Gaiman and Pratchett co-wrote Good Omens: The Nice and Accurate Prophecies of Agnes Nutter, Witch. Possibly one of the funniest books ever...or at least of 1990.

Terry Pratchett has died

Image via BuzzFeed

Quote via the guardian

Sir Terry Pratchett, author of the Discworld comic fantasy series of novels, has died aged 66.

Publishers Transworld announced the news “with immeasurable sadness”. Managing director Larry Finlay, said: “The world has lost one of its brightest, sharpest minds.”

The author of more than 70 books died at his home “with his cat sleeping on his bed, surrounded by his family” earlier on Thursday.

Pratchett, who had early onset Alzheimer’s disease, leaves his wife, Lyn, and their daughter, Rhianna.

He had, said Finlay “enriched the planet like few before him”.

“All who read him know, Discworld was his vehicle to satirise this world: he did so brilliantly, with great skill, enormous humour and constant invention”.

“Terry faced his Alzheimer’s disease (an ‘embuggerance’, as he called it), publicly and bravely. Over the last few years, it was his writing that sustained him. His legacy will endure for decades to come.”

Wednesday, March 11, 2015

The Struggle Is Real

So I finished The Brief Wondrous Life of Oscar Wao last night. If you haven't read Junot Diaz's only novel so far, you should...and his two collections of short stories. Otherwise I will have to hate you.

So upon finishing the book, instead of getting on my library app and placing my next book on hold (I've been sick, I blame the Kroger-brand Nyquil), I decided to go to sleep and "get" the book today.

However, it is checked out (IT being John Scalzi's Redshirts) from this location and is being shipped to my location tomorrow...but.


the hell.

do I read

til then!?

Dear sweet god!

Also, this...23 Struggles Only Book Nerds (or...just nerds) Understand

Tuesday, March 3, 2015

Chris Offutt: my father was a workhorse in the field of written pornography

Image and quote via NYT

In the mid-1960s, Dad purchased several porn novels through the mail. My mother recalls him reading them with disgust — not because of the content, but because of how poorly they were written. He hurled a book across the room and told her he could do better. Mom suggested he do so. According to her, the tipping point for Dad’s full commitment to porn, five years later, was my orthodontic needs.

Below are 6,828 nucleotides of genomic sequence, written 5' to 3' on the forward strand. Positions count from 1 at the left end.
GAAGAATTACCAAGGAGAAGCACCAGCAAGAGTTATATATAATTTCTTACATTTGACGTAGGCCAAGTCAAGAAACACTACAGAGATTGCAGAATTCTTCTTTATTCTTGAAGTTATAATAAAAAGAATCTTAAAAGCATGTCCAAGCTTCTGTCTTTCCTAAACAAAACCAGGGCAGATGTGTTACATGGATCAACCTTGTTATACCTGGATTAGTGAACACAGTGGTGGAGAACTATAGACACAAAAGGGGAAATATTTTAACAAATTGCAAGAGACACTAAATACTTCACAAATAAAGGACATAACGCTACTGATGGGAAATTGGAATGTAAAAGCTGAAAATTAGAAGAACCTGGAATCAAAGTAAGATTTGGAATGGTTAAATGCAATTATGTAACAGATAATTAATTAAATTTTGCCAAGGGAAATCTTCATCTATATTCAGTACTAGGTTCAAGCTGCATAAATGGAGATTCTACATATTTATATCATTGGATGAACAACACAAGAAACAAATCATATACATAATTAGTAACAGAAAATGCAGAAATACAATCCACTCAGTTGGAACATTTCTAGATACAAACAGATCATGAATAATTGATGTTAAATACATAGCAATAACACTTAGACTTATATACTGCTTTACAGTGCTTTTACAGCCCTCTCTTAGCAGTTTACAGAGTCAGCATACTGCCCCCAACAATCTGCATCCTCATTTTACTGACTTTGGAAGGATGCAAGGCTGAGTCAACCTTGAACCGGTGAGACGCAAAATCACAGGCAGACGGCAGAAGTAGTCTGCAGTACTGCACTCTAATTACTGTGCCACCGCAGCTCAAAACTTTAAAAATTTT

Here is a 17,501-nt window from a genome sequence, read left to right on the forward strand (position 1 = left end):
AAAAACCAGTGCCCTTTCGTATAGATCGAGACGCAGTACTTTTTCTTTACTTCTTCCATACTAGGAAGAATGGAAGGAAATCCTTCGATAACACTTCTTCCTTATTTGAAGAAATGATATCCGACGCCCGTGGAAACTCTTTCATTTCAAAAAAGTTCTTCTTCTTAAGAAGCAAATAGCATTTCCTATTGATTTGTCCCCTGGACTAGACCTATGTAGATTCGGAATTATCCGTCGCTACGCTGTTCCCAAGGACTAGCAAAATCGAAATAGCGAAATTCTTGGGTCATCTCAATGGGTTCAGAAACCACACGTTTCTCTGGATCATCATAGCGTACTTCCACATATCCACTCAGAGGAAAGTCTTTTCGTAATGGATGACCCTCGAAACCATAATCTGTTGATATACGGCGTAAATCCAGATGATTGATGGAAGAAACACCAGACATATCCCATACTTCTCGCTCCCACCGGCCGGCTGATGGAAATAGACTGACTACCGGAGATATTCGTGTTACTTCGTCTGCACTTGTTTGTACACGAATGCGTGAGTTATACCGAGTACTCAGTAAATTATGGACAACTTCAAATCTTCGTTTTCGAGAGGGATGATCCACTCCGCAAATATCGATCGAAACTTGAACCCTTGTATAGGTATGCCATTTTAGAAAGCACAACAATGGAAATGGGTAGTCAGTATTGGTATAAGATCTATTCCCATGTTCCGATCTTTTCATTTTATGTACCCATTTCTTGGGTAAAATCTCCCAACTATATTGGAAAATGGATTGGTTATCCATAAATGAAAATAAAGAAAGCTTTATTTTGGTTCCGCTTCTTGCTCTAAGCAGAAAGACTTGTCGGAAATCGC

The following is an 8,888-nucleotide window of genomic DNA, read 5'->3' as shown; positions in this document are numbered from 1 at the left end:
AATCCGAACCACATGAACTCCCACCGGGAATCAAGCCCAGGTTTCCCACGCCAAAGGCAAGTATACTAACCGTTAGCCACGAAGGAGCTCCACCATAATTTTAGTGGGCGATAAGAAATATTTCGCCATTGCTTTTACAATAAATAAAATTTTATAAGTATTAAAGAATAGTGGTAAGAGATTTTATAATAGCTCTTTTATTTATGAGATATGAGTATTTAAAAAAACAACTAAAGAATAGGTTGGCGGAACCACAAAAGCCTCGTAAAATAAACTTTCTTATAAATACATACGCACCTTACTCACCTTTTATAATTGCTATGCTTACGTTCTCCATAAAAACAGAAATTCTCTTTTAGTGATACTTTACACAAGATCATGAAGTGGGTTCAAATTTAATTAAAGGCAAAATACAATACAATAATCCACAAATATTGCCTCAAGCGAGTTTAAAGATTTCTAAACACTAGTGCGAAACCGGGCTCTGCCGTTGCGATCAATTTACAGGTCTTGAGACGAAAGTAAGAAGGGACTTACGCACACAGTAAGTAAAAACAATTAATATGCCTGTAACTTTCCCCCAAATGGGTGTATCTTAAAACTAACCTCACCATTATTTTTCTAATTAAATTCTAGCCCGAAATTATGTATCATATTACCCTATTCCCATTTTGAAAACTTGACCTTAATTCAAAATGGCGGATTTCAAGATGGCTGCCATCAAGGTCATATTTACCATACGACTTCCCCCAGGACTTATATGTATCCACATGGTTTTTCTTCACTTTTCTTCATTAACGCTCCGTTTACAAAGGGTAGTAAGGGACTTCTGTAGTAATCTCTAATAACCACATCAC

Kentucky author Chris Offutt is apparently turning the New York Times piece into a book to be published in 2016. Read more on NPR: Chris Offutt reveals a family secret in My Father, the Pornographer.

Branded the Worst Gay Ever

Image via theguardian

Russell Tovey may have shown himself to be a thoughtless ponce, but he didn't "disparage effeminate gays." He talked about his own life experience - he spoke off the cuff about his life, his experience. The problem is not so much what he said which was given more weight because of his "celebrity," but that other people reading those remarks thought said remarks were about them. They weren't.

Tovey's remarks say nothing at all about the group of gay men considered (by themselves or others) as effeminate and if you took them to say something about you, that is your issue. Not his. Speaking of "internal homophobia," maybe it's the internal homophobia of those upset because it agrees with these comments that need some looking to.

Speaking as a slightly effeminate gay, have we become such victims, such weaklings, that absolutely everything has to come with a "trigger warning" label? Woman up, for Willow's sake, and get over yourselves. Not everything is about you.

Click above for the article.

Monday, March 2, 2015

Neil Gaiman's reviews Kazuo Ishiguro's new book The Buried Giant

Via the New York Times Book Review

Ishiguro is not afraid to tackle huge, personal themes, nor to use myths, history and the fantastic as the tools to do it. “The Buried Giant” is an exceptional novel, and I suspect my inability to fall in love with it, much as I wanted to, came from my conviction that there was an allegory waiting like an ogre in the mist, telling us that no matter how well we love, no matter how deeply, we will always be fallible and human, and that for every couple who are aging together, one or the other of them — of us — will always have to cross the water, and go on to the island ahead and alone.